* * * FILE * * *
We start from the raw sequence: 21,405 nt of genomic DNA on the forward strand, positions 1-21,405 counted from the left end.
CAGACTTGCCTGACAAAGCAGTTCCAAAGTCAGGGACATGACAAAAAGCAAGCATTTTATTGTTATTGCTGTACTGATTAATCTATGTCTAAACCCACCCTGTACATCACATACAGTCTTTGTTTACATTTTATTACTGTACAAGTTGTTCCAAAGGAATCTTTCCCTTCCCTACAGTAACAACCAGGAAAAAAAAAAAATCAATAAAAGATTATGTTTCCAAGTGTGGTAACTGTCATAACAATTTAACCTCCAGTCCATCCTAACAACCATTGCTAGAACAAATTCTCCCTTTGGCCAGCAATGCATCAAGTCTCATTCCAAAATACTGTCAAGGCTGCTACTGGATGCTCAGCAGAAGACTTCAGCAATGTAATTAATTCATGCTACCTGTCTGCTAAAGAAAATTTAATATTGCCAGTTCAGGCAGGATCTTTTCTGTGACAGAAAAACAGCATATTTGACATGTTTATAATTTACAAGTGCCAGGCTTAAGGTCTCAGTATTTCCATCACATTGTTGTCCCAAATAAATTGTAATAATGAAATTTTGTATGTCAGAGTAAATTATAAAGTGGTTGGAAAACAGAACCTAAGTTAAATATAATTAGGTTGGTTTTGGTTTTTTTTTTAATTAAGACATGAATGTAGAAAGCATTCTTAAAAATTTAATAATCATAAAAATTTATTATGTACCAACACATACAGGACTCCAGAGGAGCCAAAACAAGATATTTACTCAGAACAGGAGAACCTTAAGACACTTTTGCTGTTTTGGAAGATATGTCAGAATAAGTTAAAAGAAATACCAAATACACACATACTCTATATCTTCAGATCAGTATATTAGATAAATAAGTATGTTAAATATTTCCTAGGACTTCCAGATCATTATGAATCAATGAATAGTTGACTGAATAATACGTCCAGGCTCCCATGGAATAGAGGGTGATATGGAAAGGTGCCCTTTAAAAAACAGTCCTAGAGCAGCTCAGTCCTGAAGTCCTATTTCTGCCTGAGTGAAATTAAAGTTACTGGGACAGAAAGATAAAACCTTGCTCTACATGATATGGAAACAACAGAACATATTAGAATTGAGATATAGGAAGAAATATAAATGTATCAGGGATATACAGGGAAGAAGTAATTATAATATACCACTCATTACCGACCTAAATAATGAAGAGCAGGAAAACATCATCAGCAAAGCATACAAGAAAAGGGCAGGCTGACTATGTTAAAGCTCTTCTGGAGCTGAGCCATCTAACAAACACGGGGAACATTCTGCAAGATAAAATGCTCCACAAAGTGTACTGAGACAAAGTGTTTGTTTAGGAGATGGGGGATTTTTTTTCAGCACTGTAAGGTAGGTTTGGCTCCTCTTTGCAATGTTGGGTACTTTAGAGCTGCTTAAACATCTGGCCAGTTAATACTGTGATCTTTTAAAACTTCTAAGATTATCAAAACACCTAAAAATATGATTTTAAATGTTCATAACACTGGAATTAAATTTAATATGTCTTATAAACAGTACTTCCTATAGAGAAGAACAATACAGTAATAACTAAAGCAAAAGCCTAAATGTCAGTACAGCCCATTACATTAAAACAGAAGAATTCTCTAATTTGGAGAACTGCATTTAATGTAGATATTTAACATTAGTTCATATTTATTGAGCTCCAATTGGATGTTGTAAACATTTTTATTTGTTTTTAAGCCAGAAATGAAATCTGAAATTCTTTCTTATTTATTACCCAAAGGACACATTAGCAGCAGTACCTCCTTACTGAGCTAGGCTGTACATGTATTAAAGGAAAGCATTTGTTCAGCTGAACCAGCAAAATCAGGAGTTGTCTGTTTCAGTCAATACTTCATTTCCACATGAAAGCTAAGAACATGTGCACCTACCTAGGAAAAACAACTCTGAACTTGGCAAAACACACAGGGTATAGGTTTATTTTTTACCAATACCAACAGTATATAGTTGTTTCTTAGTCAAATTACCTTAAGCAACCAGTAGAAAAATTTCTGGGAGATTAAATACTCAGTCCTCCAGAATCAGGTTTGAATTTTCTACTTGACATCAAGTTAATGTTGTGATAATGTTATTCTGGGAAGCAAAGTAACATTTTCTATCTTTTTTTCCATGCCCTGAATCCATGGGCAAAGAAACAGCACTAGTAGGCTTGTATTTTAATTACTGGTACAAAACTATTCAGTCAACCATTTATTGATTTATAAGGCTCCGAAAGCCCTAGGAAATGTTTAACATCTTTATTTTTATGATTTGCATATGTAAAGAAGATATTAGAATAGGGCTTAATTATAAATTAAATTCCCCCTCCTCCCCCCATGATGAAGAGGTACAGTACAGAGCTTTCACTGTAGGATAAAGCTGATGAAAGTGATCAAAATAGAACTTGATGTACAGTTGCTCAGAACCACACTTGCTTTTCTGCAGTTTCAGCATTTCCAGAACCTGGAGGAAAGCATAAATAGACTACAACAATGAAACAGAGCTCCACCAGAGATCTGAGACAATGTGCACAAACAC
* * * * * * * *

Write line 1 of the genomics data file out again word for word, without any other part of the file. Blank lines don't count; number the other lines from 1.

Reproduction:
We start from the raw sequence: 21,405 nt of genomic DNA on the forward strand, positions 1-21,405 counted from the left end.